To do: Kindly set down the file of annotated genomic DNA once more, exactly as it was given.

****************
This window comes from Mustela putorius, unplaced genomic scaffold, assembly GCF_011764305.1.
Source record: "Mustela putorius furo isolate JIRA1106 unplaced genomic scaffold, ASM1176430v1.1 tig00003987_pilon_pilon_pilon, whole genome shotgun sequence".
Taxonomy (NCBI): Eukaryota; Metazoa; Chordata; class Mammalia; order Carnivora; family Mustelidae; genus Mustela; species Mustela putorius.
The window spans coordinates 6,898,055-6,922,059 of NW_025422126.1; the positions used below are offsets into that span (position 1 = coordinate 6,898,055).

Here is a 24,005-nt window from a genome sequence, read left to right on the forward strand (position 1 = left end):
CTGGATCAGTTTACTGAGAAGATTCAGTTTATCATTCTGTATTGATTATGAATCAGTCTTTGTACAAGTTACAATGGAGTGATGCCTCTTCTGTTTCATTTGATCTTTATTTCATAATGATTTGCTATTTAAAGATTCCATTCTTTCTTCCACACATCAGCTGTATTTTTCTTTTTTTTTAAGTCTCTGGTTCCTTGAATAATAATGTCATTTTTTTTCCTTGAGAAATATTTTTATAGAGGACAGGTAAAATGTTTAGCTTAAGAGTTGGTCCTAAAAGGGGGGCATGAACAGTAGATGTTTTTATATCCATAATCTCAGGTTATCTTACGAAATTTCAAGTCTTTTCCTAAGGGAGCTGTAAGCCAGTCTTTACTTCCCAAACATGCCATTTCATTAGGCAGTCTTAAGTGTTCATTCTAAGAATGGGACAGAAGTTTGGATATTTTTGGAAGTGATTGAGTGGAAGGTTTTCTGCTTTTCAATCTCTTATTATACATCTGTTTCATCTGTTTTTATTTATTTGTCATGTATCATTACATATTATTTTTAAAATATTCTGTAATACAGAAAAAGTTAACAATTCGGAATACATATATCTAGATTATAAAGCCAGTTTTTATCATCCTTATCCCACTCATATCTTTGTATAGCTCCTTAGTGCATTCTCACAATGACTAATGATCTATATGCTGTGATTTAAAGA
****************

This window comes from Mustela putorius, unplaced genomic scaffold, assembly GCF_011764305.1.
Source record: "Mustela putorius furo isolate JIRA1106 unplaced genomic scaffold, ASM1176430v1.1 tig00003987_pilon_pilon_pilon, whole genome shotgun sequence".
Taxonomy (NCBI): Eukaryota; Metazoa; Chordata; class Mammalia; order Carnivora; family Mustelidae; genus Mustela; species Mustela putorius.
The window spans coordinates 6,898,055-6,922,059 of NW_025422126.1; the positions used below are offsets into that span (position 1 = coordinate 6,898,055).

Here is a 24,005-nt window from a genome sequence, read left to right on the forward strand (position 1 = left end):
CTGGATCAGTTTACTGAGAAGATTCAGTTTATCATTCTGTATTGATTATGAATCAGTCTTTGTACAAGTTACAATGGAGTGATGCCTCTTCTGTTTCATTTGATCTTTATTTCATAATGATTTGCTATTTAAAGATTCCATTCTTTCTTCCACACATCAGCTGTATTTTTCTTTTTTTTTAAGTCTCTGGTTCCTTGAATAATAATGTCATTTTTTTTCCTTGAGAAATATTTTTATAGAGGACAGGTAAAATGTTTAGCTTAAGAGTTGGTCCTAAAAGGGGGGCATGAACAGTAGATGTTTTTATATCCATAATCTCAGGTTATCTTACGAAATTTCAAGTCTTTTCCTAAGGGAGCTGTAAGCCAGTCTTTACTTCCCAAACATGCCATTTCATTAGGCAGTCTTAAGTGTTCATTCTAAGAATGGGACAGAAGTTTGGATATTTTTGGAAGTGATTGAGTGGAAGGTTTTCTGCTTTTCAATCTCTTATTATACATCTGTTTCATCTGTTTTTATTTATTTGTCATGTATCATTACATATTATTTTTAAAATATTCTGTAATACAGAAAAAGTTAACAATTCGGAATACATATATCTAGATTATAAAGCCAGTTTTTATCATCCTTATCCCACTCATATCTTTGTATAGCTCCTTAGTGCATTCTCACAATGACTAATGATCTATATGCTGTGATTTAAAGA